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Stage 3: Plan the Project


What it is How to Templates/
How to: Develop Work Breakdown Structure

Recommended actions and strategies
The table below lists the steps for developing a work breakdown structure:


What to do

How to do it


Determine your strategy for developing a work breakdown structure (WBS)

Consider meeting with project team members and others with expertise in similar projects to develop the WBS.  Some benefits of involving the team include:

  • Team members and experts bring experience from other projects
  • Fosters early buy-in to the project among team members
  • Helps discover new or forgotten tasks
  • Gives insight to the overall project for team members


Identify the highest level components of work  to be accomplished

Example of highest-level or first level components that logically group work:

  • Product deliverables – such as Project Charter, Project Plan
  • Life Cycle Phases – such as Analyze, Design, Build
  • Functions – such as Create New Student, Update Grades
  • Organizational responsibility -  such as Finance, Network Services


Break work process into small components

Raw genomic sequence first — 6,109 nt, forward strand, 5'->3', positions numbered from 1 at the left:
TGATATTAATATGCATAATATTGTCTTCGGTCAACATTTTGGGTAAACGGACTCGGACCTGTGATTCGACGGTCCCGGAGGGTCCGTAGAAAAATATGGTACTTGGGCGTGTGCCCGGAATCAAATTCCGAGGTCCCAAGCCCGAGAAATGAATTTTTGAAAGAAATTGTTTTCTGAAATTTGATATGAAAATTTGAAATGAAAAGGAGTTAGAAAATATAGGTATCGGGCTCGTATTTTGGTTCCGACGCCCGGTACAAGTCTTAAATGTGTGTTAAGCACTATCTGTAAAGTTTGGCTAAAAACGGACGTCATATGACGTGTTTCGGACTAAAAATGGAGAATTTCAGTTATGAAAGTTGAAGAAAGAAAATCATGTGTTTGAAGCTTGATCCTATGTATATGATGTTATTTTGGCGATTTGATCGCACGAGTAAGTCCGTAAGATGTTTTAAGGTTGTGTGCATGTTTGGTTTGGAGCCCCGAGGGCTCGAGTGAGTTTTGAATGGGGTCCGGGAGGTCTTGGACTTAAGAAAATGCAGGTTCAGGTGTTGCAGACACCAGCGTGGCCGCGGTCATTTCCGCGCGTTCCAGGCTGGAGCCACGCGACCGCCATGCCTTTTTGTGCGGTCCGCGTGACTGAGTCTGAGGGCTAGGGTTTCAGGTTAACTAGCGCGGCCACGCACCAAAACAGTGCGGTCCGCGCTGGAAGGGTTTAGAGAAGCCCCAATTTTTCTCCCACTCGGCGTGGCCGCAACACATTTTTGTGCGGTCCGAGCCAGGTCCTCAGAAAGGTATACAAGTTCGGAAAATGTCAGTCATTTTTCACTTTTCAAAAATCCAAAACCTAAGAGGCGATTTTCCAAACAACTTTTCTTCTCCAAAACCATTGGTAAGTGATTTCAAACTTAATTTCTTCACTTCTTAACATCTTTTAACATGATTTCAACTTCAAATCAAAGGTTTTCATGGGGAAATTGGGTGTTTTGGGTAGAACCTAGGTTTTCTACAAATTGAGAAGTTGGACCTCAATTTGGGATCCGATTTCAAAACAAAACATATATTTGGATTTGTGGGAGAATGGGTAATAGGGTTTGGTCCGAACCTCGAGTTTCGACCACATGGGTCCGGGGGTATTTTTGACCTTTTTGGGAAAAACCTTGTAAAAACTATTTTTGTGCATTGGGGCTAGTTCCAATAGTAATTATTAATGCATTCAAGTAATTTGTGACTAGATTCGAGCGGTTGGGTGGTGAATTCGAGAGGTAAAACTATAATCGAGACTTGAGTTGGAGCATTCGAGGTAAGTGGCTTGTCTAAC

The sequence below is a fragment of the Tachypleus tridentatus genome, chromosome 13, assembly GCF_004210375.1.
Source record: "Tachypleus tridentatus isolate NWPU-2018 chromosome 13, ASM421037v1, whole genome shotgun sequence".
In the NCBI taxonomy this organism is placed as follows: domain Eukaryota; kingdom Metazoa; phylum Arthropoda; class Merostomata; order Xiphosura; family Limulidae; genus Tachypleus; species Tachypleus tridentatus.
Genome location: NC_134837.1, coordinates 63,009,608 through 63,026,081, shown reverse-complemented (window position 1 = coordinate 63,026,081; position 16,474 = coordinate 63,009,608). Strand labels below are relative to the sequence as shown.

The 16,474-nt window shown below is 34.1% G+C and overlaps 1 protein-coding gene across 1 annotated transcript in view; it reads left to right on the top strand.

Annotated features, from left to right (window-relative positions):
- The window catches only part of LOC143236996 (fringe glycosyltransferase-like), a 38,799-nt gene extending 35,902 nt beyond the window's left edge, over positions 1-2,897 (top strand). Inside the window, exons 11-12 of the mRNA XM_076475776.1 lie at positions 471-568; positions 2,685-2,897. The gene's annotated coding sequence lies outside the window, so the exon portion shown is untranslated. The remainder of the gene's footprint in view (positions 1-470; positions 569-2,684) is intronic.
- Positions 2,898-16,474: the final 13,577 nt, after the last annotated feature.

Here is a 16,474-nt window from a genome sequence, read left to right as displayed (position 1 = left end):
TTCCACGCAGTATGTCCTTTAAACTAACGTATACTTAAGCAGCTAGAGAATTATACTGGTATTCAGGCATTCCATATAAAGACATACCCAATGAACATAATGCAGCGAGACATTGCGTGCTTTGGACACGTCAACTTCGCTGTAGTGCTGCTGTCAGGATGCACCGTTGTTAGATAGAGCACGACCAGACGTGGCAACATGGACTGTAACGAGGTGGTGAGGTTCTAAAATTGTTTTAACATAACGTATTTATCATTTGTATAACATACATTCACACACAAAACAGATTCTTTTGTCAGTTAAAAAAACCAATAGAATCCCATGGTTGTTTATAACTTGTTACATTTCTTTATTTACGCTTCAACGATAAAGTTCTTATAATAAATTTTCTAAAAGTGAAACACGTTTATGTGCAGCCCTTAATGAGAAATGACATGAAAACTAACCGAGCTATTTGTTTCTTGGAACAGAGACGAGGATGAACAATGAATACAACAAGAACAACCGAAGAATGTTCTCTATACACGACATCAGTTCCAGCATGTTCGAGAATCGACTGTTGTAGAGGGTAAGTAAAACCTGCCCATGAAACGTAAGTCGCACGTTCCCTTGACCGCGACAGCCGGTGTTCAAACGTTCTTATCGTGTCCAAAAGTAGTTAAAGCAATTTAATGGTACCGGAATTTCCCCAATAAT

Under each high-level component, break the work into small components until each component is defined to a level of detail that allows accurate estimating for the time and cost required for its completion.

Note: Create the work breakdown structure to the level of project detail you understand.

If the project spans a long period of time, it is difficult to identify the detailed tasks for work a year or more in the future. In this case keep the tasks at a high level for the entire project and create a detailed work breakdown for work for the next phase or period of time


Name the component

The component name should adequately describe the task to be completed. Use the noun-verb format.

  • Document User Manual
  • Install Network Routers
  • Review Project Charter


Make sure work has been broken down to the lowest level desired

Apply the following guidelines to ensure work has been broken down to its lowest level:

  • One and only one staff resource can be assigned to a task (This is a general guideline. In certain instances there may be a team assigned to a task (such as a review team) or two people working side-by-side delivering one final product from a task).
  • Each task has clearly identified results
  • Tasks can be performed within a reasonable time. The industry “80 hour rule” states that a work task should be completed in two weeks (or less)
  • The task name conveys the work to be accomplished
  • The task is at the level you want to track the project
  • Each task is well enough defined and small enough so estimates of duration are credible



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Updated February 1, 2006 - v1.0